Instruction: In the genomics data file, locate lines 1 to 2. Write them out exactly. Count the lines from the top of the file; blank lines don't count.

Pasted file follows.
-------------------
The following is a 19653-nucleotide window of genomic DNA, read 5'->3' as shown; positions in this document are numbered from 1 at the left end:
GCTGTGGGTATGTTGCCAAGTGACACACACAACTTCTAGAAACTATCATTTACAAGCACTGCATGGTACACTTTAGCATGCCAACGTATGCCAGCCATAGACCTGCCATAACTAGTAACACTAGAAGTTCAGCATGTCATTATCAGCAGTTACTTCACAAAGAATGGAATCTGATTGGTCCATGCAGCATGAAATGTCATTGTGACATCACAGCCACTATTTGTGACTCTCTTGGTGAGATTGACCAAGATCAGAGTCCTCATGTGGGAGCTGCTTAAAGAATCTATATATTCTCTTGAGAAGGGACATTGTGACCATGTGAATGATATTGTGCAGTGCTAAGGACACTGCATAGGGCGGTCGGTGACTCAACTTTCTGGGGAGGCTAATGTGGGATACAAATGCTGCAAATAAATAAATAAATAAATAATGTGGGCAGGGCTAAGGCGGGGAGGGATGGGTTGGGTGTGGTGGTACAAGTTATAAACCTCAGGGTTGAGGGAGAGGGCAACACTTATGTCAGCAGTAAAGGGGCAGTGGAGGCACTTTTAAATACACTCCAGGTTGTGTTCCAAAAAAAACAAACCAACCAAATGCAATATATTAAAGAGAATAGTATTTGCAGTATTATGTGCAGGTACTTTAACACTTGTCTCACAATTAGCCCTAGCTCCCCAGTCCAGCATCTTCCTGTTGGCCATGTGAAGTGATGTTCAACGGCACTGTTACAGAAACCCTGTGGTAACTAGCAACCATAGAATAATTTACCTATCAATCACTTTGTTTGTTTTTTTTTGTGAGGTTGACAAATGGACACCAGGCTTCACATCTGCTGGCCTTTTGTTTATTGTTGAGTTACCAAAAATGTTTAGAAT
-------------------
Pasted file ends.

The following is a 19653-nucleotide window of genomic DNA, read 5'->3' as shown; positions in this document are numbered from 1 at the left end:
GCTGTGGGTATGTTGCCAAGTGACACACACAACTTCTAGAAACTATCATTTACAAGCACTGCATGGTACACTTTAGCATGCCAACGTATGCCAGCCATAGACCTGCCATAACTAGTAACACTAGAAGTTCAGCATGTCATTATCAGCAGTTACTTCACAAAGAATGGAATCTGATTGGTCCATGCAGCATGAAATGTCATTGTGACATCACAGCCACTATTTGTGACTCTCTTGGTGAGATTGACCAAGATCAGAGTCCTCATGTGGGAGCTGCTTAAAGAATCTATATATTCTCTTGAGAAGGGACATTGTGACCATGTGAATGATATTGTGCAGTGCTAAGGACACTGCATAGGGCGGTCGGTGACTCAACTTTCTGGGGAGGCTAATGTGGGATACAAATGCTGCAAATAAATAAATAAATAAATAATGTGGGCAGGGCTAAGGCGGGGAGGGATGGGTTGGGTGTGGTGGTACAAGTTATAAACCTCAGGGTTGAGGGAGAGGGCAACACTTATGTCAGCAGTAAAGGGGCAGTGGAGGCACTTTTAAATACACTCCAGGTTGTGTTCCAAAAAAAACAAACCAACCAAATGCAATATATTAAAGAGAATAGTATTTGCAGTATTATGTGCAGGTACTTTAACACTTGTCTCACAATTAGCCCTAGCTCCCCAGTCCAGCATCTTCCTGTTGGCCATGTGAAGTGATGTTCAACGGCACTGTTACAGAAACCCTGTGGTAACTAGCAACCATAGAATAATTTACCTATCAATCACTTTGTTTGTTTTTTTTTGTGAGGTTGACAAATGGACACCAGGCTTCACATCTGCTGGCCTTTTGTTTATTGTTGAGTTACCAAAAATGTTTAGAAT